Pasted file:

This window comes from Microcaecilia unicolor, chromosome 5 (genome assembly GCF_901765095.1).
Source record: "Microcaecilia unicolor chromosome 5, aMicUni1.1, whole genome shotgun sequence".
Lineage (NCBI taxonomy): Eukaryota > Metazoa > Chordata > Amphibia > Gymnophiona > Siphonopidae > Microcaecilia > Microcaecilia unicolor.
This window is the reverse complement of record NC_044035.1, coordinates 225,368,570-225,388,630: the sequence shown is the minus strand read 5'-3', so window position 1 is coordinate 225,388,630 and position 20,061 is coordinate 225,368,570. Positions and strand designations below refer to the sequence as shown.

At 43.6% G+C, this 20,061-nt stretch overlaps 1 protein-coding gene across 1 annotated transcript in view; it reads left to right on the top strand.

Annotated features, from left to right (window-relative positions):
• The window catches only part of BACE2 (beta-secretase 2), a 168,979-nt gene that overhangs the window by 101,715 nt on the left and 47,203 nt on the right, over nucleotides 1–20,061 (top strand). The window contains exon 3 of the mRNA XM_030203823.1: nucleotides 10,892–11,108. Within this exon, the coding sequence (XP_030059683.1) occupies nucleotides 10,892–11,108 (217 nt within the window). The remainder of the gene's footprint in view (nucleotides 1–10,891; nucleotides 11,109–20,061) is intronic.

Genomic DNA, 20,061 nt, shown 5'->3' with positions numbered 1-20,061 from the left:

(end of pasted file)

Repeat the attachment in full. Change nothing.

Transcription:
This window comes from Microcaecilia unicolor, chromosome 5 (genome assembly GCF_901765095.1).
Source record: "Microcaecilia unicolor chromosome 5, aMicUni1.1, whole genome shotgun sequence".
Lineage (NCBI taxonomy): Eukaryota > Metazoa > Chordata > Amphibia > Gymnophiona > Siphonopidae > Microcaecilia > Microcaecilia unicolor.
This window is the reverse complement of record NC_044035.1, coordinates 225,368,570-225,388,630: the sequence shown is the minus strand read 5'-3', so window position 1 is coordinate 225,388,630 and position 20,061 is coordinate 225,368,570. Positions and strand designations below refer to the sequence as shown.

At 43.6% G+C, this 20,061-nt stretch overlaps 1 protein-coding gene across 1 annotated transcript in view; it reads left to right on the top strand.

Annotated features, from left to right (window-relative positions):
• The window catches only part of BACE2 (beta-secretase 2), a 168,979-nt gene that overhangs the window by 101,715 nt on the left and 47,203 nt on the right, over nucleotides 1–20,061 (top strand). The window contains exon 3 of the mRNA XM_030203823.1: nucleotides 10,892–11,108. Within this exon, the coding sequence (XP_030059683.1) occupies nucleotides 10,892–11,108 (217 nt within the window). The remainder of the gene's footprint in view (nucleotides 1–10,891; nucleotides 11,109–20,061) is intronic.

Genomic DNA, 20,061 nt, shown 5'->3' with positions numbered 1-20,061 from the left: